(Pandemic) Postcard Profile: Author, playwright and filmmaker Cheryl Foggo

While most things in the arts community are still on hold, Caroline Russell-King is still keeping in touch with those who make Calgary the place that it is. She offers up a (Pandemic) Postcard Profile with author, playwright, and filmmaker Cheryl Foggo (with a nod to Bernard Pivot and James Lipton).

What is the next project for you?

I’m working on the NFB documentary film John Ware.

How do you contribute to these pieces?

I wrote and am directing this film. Right now, I’m working with my editor Margot McMaster.

What is your greatest creative challenge?

Shutting out the rest of the world so that I can go to the well of creativity, which for me is a place of joy. I have to shut out a lot of things to access this place.

What turns you on creatively?

Music has an incredibly powerful impact on me. There have been times of writer’s block where I didn’t know where to go next, but music unlocked me. Once, listening to Wynton Marsalis allowed me to finish a project that had been languishing. Other people’s work – that’s my best turnon.

What turns you off creatively?


What’s one thing you’re really good at?

(Giggles) I’m good at a great number … I’m really good at empathy. I have a fairly flexible mind, I’m able to be elastic and I’m able to grow. I am strong and able to move when needed.

If you could resurrect and share a drink with a dead person who would it be?

Betty Shabazz (an American educator and Civil Rights advocate 1934-1997). she was Malcom X’s wife – we would drink tea!

What is one thing you wish you’d known sooner?

The anxiety that you have when your kids are little – I wish I had known that it was going to be OK. Kids are so resilient; I’ve learned this as a grandmother.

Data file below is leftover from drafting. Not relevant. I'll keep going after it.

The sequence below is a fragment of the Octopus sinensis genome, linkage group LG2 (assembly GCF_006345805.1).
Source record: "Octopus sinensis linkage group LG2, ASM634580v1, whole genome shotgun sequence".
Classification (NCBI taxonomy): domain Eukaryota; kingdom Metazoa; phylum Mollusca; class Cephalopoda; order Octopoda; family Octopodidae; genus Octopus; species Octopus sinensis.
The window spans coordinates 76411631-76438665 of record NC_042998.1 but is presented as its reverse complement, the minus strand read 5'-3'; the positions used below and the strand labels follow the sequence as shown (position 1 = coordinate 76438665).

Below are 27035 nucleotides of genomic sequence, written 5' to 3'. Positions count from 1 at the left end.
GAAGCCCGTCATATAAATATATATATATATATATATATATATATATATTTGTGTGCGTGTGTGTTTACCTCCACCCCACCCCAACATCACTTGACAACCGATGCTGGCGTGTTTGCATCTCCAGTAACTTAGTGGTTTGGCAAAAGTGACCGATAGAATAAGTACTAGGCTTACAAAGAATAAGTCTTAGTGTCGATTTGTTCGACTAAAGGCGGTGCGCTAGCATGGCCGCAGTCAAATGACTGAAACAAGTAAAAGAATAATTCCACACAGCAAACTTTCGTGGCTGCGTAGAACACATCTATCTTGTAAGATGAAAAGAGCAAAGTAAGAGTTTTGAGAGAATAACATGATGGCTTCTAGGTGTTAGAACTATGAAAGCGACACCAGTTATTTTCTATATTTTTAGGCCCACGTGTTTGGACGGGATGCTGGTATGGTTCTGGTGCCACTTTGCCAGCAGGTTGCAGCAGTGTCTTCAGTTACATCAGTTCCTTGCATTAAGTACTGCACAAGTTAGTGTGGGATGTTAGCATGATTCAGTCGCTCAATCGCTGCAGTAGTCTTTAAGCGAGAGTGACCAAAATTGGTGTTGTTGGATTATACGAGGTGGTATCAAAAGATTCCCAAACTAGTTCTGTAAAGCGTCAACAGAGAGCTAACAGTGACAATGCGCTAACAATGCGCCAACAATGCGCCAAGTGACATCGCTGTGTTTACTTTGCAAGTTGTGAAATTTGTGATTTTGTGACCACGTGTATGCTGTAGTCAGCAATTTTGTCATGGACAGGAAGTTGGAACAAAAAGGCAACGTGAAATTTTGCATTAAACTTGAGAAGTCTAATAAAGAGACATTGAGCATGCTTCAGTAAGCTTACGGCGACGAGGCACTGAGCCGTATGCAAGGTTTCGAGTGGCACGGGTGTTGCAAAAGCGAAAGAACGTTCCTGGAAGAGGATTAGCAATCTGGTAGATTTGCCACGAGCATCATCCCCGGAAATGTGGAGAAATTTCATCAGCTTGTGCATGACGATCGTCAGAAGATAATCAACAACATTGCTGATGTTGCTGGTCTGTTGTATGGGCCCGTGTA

What profession other than your own would you like to attempt?

I would have made a very good historian and professor. Also, when I see photos of black women on horses, that looks like the ideal life to me. I wouldn’t be a rodeo barrel racer, or anything like that, I’d be a person who takes care of wild horses.

What would you do with extreme wealth?

I’d take care of everyone in my family. I would support arts organizations and places that address equity in society and causes I hold dear.

 What is one piece of advice you would give to the person who wants to do what you do?

First, you have to strike a balance between believing what you do is valid and being able to accept that you don’t know everything about your craft, and you can learn. Secondly, you have to find a community of people who will help you get your writing out to the world. Have faith in your output and find community!

Caroline Russell-King is a playwright, dramaturg, and instructor. She is a member of The Playwrights Guild of Canada, the Dramatist Guild of America and the Church of the Flying Spaghetti Monster. You can find her work here at